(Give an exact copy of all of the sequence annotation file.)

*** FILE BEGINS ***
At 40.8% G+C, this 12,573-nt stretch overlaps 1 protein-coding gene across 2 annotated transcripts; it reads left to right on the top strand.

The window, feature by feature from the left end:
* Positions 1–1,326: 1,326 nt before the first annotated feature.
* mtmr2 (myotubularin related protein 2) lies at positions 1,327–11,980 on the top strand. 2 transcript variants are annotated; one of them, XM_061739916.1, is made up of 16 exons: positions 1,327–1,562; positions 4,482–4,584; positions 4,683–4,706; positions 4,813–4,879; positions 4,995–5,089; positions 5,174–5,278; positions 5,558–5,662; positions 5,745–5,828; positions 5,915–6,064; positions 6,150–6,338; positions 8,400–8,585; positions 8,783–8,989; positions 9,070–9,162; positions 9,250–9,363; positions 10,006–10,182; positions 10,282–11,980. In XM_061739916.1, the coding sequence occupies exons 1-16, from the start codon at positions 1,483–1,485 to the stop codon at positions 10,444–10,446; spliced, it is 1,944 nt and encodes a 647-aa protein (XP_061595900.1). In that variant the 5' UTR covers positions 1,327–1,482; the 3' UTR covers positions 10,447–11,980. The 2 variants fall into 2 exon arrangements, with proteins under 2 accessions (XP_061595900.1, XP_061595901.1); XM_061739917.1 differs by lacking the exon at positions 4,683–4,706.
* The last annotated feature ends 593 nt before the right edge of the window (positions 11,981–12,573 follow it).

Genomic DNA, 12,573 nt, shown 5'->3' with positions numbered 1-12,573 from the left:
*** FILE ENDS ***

At 40.8% G+C, this 12,573-nt stretch overlaps 1 protein-coding gene across 2 annotated transcripts; it reads left to right on the top strand.

The window, feature by feature from the left end:
* Positions 1–1,326: 1,326 nt before the first annotated feature.
* mtmr2 (myotubularin related protein 2) lies at positions 1,327–11,980 on the top strand. 2 transcript variants are annotated; one of them, XM_061739916.1, is made up of 16 exons: positions 1,327–1,562; positions 4,482–4,584; positions 4,683–4,706; positions 4,813–4,879; positions 4,995–5,089; positions 5,174–5,278; positions 5,558–5,662; positions 5,745–5,828; positions 5,915–6,064; positions 6,150–6,338; positions 8,400–8,585; positions 8,783–8,989; positions 9,070–9,162; positions 9,250–9,363; positions 10,006–10,182; positions 10,282–11,980. In XM_061739916.1, the coding sequence occupies exons 1-16, from the start codon at positions 1,483–1,485 to the stop codon at positions 10,444–10,446; spliced, it is 1,944 nt and encodes a 647-aa protein (XP_061595900.1). In that variant the 5' UTR covers positions 1,327–1,482; the 3' UTR covers positions 10,447–11,980. The 2 variants fall into 2 exon arrangements, with proteins under 2 accessions (XP_061595900.1, XP_061595901.1); XM_061739917.1 differs by lacking the exon at positions 4,683–4,706.
* The last annotated feature ends 593 nt before the right edge of the window (positions 11,981–12,573 follow it).

Genomic DNA, 12,573 nt, shown 5'->3' with positions numbered 1-12,573 from the left: